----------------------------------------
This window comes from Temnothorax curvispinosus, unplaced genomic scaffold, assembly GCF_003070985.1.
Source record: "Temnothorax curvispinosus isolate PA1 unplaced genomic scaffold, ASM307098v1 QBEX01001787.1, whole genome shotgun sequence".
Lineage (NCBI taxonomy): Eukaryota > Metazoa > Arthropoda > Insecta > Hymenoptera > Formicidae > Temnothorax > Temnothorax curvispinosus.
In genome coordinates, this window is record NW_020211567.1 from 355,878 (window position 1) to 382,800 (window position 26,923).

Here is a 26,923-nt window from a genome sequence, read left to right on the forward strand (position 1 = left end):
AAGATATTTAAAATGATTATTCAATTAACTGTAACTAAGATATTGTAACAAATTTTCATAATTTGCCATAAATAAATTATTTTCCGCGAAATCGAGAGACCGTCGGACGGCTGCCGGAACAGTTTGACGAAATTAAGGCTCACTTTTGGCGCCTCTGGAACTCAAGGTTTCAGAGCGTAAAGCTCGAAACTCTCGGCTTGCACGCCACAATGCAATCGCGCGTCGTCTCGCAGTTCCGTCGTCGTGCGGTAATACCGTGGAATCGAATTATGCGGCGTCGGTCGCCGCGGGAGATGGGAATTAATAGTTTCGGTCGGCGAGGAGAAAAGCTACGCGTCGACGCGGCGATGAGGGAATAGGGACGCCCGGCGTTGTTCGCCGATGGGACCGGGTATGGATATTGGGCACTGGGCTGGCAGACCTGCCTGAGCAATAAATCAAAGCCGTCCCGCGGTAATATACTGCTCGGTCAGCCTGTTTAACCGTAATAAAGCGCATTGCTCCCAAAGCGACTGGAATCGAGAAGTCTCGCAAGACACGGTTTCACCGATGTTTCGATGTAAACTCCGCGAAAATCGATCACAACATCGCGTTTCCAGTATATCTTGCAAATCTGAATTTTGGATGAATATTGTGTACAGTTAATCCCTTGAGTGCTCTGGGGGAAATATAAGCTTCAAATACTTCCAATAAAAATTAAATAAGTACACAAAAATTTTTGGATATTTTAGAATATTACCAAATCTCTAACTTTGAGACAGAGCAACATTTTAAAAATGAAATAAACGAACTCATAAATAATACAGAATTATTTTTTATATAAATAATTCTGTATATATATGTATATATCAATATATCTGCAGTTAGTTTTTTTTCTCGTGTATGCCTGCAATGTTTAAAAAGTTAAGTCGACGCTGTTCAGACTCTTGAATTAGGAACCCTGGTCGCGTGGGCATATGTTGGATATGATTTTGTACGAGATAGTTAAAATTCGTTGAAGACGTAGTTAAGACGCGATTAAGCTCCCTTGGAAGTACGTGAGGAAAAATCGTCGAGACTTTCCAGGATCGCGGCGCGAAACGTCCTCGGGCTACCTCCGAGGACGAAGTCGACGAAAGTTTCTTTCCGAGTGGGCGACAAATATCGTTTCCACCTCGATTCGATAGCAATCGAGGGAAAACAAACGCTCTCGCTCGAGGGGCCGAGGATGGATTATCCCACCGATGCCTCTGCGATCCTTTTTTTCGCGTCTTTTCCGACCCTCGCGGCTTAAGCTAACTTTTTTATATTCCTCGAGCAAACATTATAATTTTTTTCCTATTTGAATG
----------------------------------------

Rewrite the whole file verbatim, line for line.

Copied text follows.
This window comes from Temnothorax curvispinosus, unplaced genomic scaffold, assembly GCF_003070985.1.
Source record: "Temnothorax curvispinosus isolate PA1 unplaced genomic scaffold, ASM307098v1 QBEX01001787.1, whole genome shotgun sequence".
Lineage (NCBI taxonomy): Eukaryota > Metazoa > Arthropoda > Insecta > Hymenoptera > Formicidae > Temnothorax > Temnothorax curvispinosus.
In genome coordinates, this window is record NW_020211567.1 from 355,878 (window position 1) to 382,800 (window position 26,923).

Here is a 26,923-nt window from a genome sequence, read left to right on the forward strand (position 1 = left end):
AAGATATTTAAAATGATTATTCAATTAACTGTAACTAAGATATTGTAACAAATTTTCATAATTTGCCATAAATAAATTATTTTCCGCGAAATCGAGAGACCGTCGGACGGCTGCCGGAACAGTTTGACGAAATTAAGGCTCACTTTTGGCGCCTCTGGAACTCAAGGTTTCAGAGCGTAAAGCTCGAAACTCTCGGCTTGCACGCCACAATGCAATCGCGCGTCGTCTCGCAGTTCCGTCGTCGTGCGGTAATACCGTGGAATCGAATTATGCGGCGTCGGTCGCCGCGGGAGATGGGAATTAATAGTTTCGGTCGGCGAGGAGAAAAGCTACGCGTCGACGCGGCGATGAGGGAATAGGGACGCCCGGCGTTGTTCGCCGATGGGACCGGGTATGGATATTGGGCACTGGGCTGGCAGACCTGCCTGAGCAATAAATCAAAGCCGTCCCGCGGTAATATACTGCTCGGTCAGCCTGTTTAACCGTAATAAAGCGCATTGCTCCCAAAGCGACTGGAATCGAGAAGTCTCGCAAGACACGGTTTCACCGATGTTTCGATGTAAACTCCGCGAAAATCGATCACAACATCGCGTTTCCAGTATATCTTGCAAATCTGAATTTTGGATGAATATTGTGTACAGTTAATCCCTTGAGTGCTCTGGGGGAAATATAAGCTTCAAATACTTCCAATAAAAATTAAATAAGTACACAAAAATTTTTGGATATTTTAGAATATTACCAAATCTCTAACTTTGAGACAGAGCAACATTTTAAAAATGAAATAAACGAACTCATAAATAATACAGAATTATTTTTTATATAAATAATTCTGTATATATATGTATATATCAATATATCTGCAGTTAGTTTTTTTTCTCGTGTATGCCTGCAATGTTTAAAAAGTTAAGTCGACGCTGTTCAGACTCTTGAATTAGGAACCCTGGTCGCGTGGGCATATGTTGGATATGATTTTGTACGAGATAGTTAAAATTCGTTGAAGACGTAGTTAAGACGCGATTAAGCTCCCTTGGAAGTACGTGAGGAAAAATCGTCGAGACTTTCCAGGATCGCGGCGCGAAACGTCCTCGGGCTACCTCCGAGGACGAAGTCGACGAAAGTTTCTTTCCGAGTGGGCGACAAATATCGTTTCCACCTCGATTCGATAGCAATCGAGGGAAAACAAACGCTCTCGCTCGAGGGGCCGAGGATGGATTATCCCACCGATGCCTCTGCGATCCTTTTTTTCGCGTCTTTTCCGACCCTCGCGGCTTAAGCTAACTTTTTTATATTCCTCGAGCAAACATTATAATTTTTTTCCTATTTGAATG